Kofi Annan, among others, has criticized Israel for its excessive use of force. Hey, that's nothing new. Anyone who lives or works in Manhattan has seen Jews employ excessive force all the time, whether they're flooding the zone to get their kid into Dalton, to colonize a table at Nobu, or to snare a next-day appointment with a gastroenterologist on New York magazine's list of the best doctors.
And you haven't seen a ground invasion till you've witnessed seat-seeking Jews during the High Holy Days.
I'm Jewish myself (gotta love that great immunity-granting phrase) so don't go emailing Abe Foxman about me. And I'm not in the business of grotesque cultural stereotyping without a reason. The point is that the current display of military force in Lebanon is shaking up the still-fragile ecosystem in which Jews and non-Jews find themselves.
If the truth be told, Jews are the teacher's pets of assimilation. We cling to enough of our traditions to be quaint (Manhattan gentiles love to fling around a few Yiddishisms to show how cool they are), while we're careful to never embarrass ourselves by letting our tfillin show. (The exception, of course, is the ultra-orthodox, from whom most secular Jews recoil, viewing them as Hassido-fascists.)
This anxiety isn't new. It's the warp and woof of the Jewish post-war experience as detailed by Bellow in The Victim and Bruce Jay Friedman in his scandalously overlooked, ferociously wicked Stern. We manage this tension well. But the uneasiness mounts, the squirm factor intensifies, whenever Israel military muscle is applied. American Jews - particularly the NYC phylum - don't like to be seen as aggressors.
What's different about this moment for the self-perception of American Jews? There's not the swell of pride that lofted the community after the Six Day War. There's not the knot of anxiety that defined the Yom Kippur War. Nor is there the sustained resignation, punctuated by episodes of anger and sadness that marked the Intifada.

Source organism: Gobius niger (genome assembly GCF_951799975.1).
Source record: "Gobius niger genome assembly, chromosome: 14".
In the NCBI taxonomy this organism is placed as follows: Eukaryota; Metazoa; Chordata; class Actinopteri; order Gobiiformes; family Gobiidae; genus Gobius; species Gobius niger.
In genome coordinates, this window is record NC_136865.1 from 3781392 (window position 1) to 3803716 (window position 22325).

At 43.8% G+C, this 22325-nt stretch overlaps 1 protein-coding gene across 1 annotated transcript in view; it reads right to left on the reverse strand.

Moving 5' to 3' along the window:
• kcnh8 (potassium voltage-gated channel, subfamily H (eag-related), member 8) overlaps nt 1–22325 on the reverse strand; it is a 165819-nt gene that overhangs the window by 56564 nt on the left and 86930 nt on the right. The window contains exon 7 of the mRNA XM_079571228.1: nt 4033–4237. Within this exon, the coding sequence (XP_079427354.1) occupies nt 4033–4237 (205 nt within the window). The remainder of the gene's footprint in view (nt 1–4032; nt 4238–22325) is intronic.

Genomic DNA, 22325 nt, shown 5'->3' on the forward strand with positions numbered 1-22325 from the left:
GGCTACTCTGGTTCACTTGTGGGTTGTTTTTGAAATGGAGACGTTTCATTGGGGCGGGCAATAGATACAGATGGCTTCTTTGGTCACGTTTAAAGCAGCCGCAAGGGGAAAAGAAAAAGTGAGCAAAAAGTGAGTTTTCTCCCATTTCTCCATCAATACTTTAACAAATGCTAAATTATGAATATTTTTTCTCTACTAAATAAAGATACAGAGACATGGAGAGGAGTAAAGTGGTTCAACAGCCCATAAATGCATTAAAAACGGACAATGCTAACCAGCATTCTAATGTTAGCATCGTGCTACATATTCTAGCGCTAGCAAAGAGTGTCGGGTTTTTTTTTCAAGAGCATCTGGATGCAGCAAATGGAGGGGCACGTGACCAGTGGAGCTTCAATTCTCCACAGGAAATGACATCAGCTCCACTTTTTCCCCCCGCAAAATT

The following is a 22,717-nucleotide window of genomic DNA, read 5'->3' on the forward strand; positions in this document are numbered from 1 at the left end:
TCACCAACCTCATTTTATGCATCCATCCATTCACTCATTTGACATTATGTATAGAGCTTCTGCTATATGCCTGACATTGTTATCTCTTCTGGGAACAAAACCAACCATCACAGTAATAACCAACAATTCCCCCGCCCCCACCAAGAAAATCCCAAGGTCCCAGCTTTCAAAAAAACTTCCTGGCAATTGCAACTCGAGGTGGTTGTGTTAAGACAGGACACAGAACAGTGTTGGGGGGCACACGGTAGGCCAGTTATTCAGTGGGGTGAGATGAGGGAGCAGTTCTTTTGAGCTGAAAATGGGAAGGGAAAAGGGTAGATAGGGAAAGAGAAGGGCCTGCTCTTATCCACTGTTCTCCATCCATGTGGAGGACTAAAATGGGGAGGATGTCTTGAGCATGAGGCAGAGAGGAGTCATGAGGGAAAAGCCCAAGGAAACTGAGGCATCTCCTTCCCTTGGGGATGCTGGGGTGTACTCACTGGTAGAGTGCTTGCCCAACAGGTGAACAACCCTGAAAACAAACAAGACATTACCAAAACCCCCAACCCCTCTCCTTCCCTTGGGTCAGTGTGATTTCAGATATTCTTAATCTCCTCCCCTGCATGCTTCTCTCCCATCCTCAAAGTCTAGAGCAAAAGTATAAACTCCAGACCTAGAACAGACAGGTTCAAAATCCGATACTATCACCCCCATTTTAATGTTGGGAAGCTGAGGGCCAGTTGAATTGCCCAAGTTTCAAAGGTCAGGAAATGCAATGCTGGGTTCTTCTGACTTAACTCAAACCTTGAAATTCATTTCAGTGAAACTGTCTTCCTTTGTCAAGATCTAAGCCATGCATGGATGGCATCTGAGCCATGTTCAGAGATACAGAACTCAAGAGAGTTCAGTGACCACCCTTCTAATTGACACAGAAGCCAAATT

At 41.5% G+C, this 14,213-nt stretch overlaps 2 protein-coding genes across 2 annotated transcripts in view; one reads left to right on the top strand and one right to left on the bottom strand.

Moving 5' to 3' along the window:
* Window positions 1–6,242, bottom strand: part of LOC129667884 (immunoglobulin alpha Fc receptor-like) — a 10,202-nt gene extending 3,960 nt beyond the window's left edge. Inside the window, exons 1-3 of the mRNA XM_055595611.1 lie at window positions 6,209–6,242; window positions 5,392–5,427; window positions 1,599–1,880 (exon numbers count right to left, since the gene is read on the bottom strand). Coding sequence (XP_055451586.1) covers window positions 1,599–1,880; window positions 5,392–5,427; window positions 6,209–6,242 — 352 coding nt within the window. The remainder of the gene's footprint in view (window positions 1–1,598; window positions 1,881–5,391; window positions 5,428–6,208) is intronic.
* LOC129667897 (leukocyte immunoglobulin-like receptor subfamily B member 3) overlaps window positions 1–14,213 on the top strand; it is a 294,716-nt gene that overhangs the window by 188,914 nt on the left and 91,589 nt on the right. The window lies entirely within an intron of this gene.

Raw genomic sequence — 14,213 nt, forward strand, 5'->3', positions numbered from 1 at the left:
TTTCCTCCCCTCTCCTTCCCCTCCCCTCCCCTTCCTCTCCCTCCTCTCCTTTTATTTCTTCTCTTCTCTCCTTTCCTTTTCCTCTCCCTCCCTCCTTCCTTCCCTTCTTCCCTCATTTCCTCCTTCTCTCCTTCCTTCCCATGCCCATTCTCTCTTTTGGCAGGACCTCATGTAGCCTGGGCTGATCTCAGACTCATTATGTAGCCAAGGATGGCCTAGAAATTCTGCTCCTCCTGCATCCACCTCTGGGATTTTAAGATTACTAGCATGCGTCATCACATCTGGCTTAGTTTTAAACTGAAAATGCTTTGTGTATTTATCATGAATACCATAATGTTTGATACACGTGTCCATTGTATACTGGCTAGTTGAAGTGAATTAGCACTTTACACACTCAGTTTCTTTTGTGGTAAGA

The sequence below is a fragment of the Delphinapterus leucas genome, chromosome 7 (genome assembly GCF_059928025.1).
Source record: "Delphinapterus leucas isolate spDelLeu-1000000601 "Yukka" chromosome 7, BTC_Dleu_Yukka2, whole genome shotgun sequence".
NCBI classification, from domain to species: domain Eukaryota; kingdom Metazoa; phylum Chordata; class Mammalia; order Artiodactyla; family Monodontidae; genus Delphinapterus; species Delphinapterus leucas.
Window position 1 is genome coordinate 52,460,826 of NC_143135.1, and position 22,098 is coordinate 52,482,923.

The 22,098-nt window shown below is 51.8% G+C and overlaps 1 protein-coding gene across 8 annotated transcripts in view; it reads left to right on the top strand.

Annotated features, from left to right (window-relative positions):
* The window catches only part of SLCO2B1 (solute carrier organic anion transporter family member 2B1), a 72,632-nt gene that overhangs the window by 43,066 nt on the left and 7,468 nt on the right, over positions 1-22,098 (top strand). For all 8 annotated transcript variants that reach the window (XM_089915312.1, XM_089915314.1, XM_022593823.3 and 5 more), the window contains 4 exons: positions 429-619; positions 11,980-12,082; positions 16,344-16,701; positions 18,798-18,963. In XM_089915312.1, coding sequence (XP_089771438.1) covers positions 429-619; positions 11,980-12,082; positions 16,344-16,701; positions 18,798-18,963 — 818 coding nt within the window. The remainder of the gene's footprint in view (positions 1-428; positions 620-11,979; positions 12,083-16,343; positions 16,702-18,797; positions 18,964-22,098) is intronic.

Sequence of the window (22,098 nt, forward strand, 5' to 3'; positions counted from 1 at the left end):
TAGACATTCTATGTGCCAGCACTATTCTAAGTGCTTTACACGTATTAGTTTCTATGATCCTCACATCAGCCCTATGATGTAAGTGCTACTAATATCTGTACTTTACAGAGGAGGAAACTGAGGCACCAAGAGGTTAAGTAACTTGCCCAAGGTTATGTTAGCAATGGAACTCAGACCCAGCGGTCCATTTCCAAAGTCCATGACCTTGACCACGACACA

I'm sensing that many elite Jews are vaguely ill-at-ease at the violence because Israel's clear military superiority superficially mitigates the threat. And because revealing--yet again -- the implacable, opinion-defying nature of their increasingly Sephardic cousins destabilizes the carefully constructed place they've arranged for themselves in the American culture. It's anti-assimilationist.
Some of it is also political; reflexively democratic, Jews are uncomfortable being on the side of Bush, and the implicit linkage of support for Israel and the war in Iraq. A CNN poll which reported that only 31% of Americans found Israel's response to be excessive, also noted that there is a lot of partisanship in the public's mood. They commented: "The split has a lot to do with party. Most Republicans say Israel should continue to attack until the threat is eliminated; most Democrats prefer a cease fire."
Ironically, though, this anxiety emerges when politicians have lined up behind Israel like they haven't for a long while. The New York Observer is running a piece about Israel's supporters re-emerging. The G8 was moderate in its response. And the House passed a strong resolution defending Israel. Pace Tom Wolfe, Hassan Nazarallah (rhymes with challah) isn't the chic side of radicalism that Che or Yasir were.
Nonetheless, I'm feeling a queasiness among those who feel more comfortable throwing their weight around in Sotheby's than the Sinai. Even if they support Israel's aggressive tone, it doesn't fit with the Jewish brand they've carefully constructed for themselves. It's complex enough to be at the epicenter of New York's culture and money. It's really messy to be linked to bombing, to civilian casualties, to rooting out terrorists in allegedly sovereign countries.
Being a bold and vocal supporter was worth the social exposure when Israel's existence was questioned. But now, when Israel doesn't even need an EZ Pass to cross the Lebanese border, it's a different story. It's the old pushiness problem, writ large.
I could be wrong, but I don't think so. Too many Jews are secretly uptight about Israel's brazenness. They shouldn't be. They should be less tolerant of their own aggressive behavior when it means nothing, and have more solidarity with Israel's behavior when it means everything.